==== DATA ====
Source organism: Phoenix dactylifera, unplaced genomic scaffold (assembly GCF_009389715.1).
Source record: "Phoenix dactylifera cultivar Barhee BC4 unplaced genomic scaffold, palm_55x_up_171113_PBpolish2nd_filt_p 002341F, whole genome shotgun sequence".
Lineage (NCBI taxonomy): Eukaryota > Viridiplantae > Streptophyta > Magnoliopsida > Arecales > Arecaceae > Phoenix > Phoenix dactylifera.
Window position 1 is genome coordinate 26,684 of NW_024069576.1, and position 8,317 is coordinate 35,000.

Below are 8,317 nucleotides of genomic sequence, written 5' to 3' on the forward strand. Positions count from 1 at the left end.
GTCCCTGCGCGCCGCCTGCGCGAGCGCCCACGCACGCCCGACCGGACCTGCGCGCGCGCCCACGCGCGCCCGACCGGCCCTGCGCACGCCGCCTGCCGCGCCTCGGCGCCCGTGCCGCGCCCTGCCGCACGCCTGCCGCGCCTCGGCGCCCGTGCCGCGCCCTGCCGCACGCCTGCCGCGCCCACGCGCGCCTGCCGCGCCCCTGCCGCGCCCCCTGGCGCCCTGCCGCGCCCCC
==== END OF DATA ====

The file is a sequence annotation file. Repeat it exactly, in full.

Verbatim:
Source organism: Phoenix dactylifera, unplaced genomic scaffold (assembly GCF_009389715.1).
Source record: "Phoenix dactylifera cultivar Barhee BC4 unplaced genomic scaffold, palm_55x_up_171113_PBpolish2nd_filt_p 002341F, whole genome shotgun sequence".
Lineage (NCBI taxonomy): Eukaryota > Viridiplantae > Streptophyta > Magnoliopsida > Arecales > Arecaceae > Phoenix > Phoenix dactylifera.
Window position 1 is genome coordinate 26,684 of NW_024069576.1, and position 8,317 is coordinate 35,000.

Below are 8,317 nucleotides of genomic sequence, written 5' to 3' on the forward strand. Positions count from 1 at the left end.
GTCCCTGCGCGCCGCCTGCGCGAGCGCCCACGCACGCCCGACCGGACCTGCGCGCGCGCCCACGCGCGCCCGACCGGCCCTGCGCACGCCGCCTGCCGCGCCTCGGCGCCCGTGCCGCGCCCTGCCGCACGCCTGCCGCGCCTCGGCGCCCGTGCCGCGCCCTGCCGCACGCCTGCCGCGCCCACGCGCGCCTGCCGCGCCCCTGCCGCGCCCCCTGGCGCCCTGCCGCGCCCCC